Brutalism. The idea of the very basic of material quality displayed in grand ceremony, exhibited proudly in bold, uncompromising forms. That’s what draws me to this style, and why I love everything to do with this architectural utopian (or dystopian) dream. There is something visceral about these vast swathes of repeating concrete patterns, of the overwhelming mass and the underlying spirit of connection to others around you.
For as long as I can remember I’ve been drawn to Brutalism, like I’ve been drawn to Lighthouses. Unlike lighthouses, whose sole purpose is to save lives, the Brutalist architecture movement was designed to enrich lives, give people the feeling of a better future and bring about socio-economic change. This book, Lost Futures, explores the concept of social enlightenment through living standards, in a post-war Britain.
Presented beautifully in a small-format hardback book, “Lost Futures: The Disappearing Architecture of Post-War Britain” is a great testament to the hopes that were pinned on the redevelopment of the bombed, crushed towns and cities after the War, as a way to build on the momentum of victory, and capitalise on that spirit to create a true vision of peacetime social equality and change. Architects were charged with bringing about this social change through grand masterplanning. They saw a chance to regenerate areas of poverty and, with great towering “streets in the skies”, give everyone a chance of a better future. Through the beauty of engineered physical space would the inhabitants of these buildings be inspired into leading better lives.
What surprised me reading through this book was the concept of the City Architect; people who had the sole purpose of creating the masterplan for a whole town or city; a vision of a better way to present and arrange buildings to give the day to day lives of ordinary people a whisper of magic, a feeling of fortitude and placement in the world; of hope. For all intents and purposes, a meaning to their existence. Such is the grand schemes and ideas presented in the book, that were taken through to execution, albeit on most accounts, under severe financial restriction and pressure. This book not so much celebrates these buildings in their design successes, much as it catalogues their various, often commonplace design flaws that lead to their ultimate demise.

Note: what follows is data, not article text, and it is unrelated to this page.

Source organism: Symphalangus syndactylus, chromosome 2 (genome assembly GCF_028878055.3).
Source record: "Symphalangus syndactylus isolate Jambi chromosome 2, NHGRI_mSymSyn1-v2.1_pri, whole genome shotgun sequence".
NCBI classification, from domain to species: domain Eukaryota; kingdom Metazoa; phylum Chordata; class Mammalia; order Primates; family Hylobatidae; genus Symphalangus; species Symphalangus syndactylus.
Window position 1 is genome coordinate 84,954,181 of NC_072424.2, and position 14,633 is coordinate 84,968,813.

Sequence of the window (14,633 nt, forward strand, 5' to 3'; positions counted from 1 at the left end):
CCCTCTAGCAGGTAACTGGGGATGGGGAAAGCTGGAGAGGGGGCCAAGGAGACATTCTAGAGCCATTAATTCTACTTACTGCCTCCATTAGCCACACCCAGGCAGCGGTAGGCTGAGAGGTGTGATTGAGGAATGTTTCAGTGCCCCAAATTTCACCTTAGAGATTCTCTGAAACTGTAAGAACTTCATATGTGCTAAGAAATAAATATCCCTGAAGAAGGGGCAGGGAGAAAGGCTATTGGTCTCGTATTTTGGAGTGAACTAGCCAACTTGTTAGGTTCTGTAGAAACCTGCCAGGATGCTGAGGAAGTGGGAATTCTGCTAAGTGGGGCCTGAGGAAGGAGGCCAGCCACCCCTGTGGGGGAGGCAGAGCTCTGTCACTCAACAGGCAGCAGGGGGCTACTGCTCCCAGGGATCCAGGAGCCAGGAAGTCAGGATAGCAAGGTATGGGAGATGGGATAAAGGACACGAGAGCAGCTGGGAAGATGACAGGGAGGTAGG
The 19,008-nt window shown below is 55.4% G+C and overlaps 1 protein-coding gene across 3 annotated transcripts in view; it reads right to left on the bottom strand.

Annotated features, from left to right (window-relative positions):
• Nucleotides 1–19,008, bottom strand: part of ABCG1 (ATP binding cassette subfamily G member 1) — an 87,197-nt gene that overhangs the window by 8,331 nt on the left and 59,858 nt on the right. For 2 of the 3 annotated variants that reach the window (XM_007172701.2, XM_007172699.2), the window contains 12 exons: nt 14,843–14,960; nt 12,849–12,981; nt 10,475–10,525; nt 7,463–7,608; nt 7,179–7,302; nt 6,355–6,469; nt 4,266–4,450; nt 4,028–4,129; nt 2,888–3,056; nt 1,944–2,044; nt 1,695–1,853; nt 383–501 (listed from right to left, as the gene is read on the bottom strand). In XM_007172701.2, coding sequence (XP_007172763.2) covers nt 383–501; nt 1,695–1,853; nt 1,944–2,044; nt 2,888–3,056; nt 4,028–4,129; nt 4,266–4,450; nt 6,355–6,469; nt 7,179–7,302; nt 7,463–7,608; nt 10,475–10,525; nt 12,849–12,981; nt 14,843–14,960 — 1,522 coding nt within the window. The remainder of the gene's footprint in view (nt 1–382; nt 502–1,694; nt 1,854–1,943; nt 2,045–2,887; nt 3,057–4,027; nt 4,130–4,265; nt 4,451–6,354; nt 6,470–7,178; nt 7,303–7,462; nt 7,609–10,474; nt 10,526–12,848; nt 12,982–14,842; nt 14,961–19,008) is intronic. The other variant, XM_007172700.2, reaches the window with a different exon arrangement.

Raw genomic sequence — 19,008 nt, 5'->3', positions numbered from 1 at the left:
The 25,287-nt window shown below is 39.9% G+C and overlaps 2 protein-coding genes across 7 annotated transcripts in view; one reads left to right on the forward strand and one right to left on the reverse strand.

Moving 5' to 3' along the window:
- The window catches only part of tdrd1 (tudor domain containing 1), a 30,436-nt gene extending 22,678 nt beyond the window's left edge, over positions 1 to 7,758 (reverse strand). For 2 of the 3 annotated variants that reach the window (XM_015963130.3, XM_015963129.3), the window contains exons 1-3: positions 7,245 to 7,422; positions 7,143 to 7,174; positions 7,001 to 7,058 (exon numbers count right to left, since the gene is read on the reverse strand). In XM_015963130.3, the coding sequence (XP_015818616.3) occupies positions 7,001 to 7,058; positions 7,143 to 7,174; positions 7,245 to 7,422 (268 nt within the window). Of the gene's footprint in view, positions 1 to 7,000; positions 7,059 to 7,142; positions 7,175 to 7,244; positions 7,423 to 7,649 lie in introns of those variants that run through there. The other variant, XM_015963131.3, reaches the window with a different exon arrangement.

The book itself is interesting and engaging, the typography and layout really do look like they follow the Josef Mülller-Brockman guidelines as laid out in his great book “The Grid". It’s a very Swiss style of layout, I think, and every page is set out precisely and neatly; all paragraphs line up at the bottoms, all pictures are purposeful and support the text that describe what impact each of these wonderful buildings brought to the area, and to the history of this country. There’s some interesting historical stories too, like Glasgow’s regeneration plan that, thankfully, didn’t make it all the way into reality. This plan would have razed all number of historical gems, like the unfortunate Glasgow School of Art.
Despite the utter tragedy of the Rennie Mackintosh wonder-of-the-world, and the current finger-pointing stalemate that prevents the fire-destroyed building rising from the ashes (for a second time), it doesn’t bare thinking about, that all of these fantastic historical statements would have been flattened to make way for some new-fangled vision of a future that a small group of people decided upon. That’s the tragedy, in a way, of reading this book. The majority of these sentinels of future hope have been demolished to make way for car-parks and shopping centres that now lie desolate and abandoned. Not sure what is to be learned here but I really enjoyed reading it!
That’s a sentence!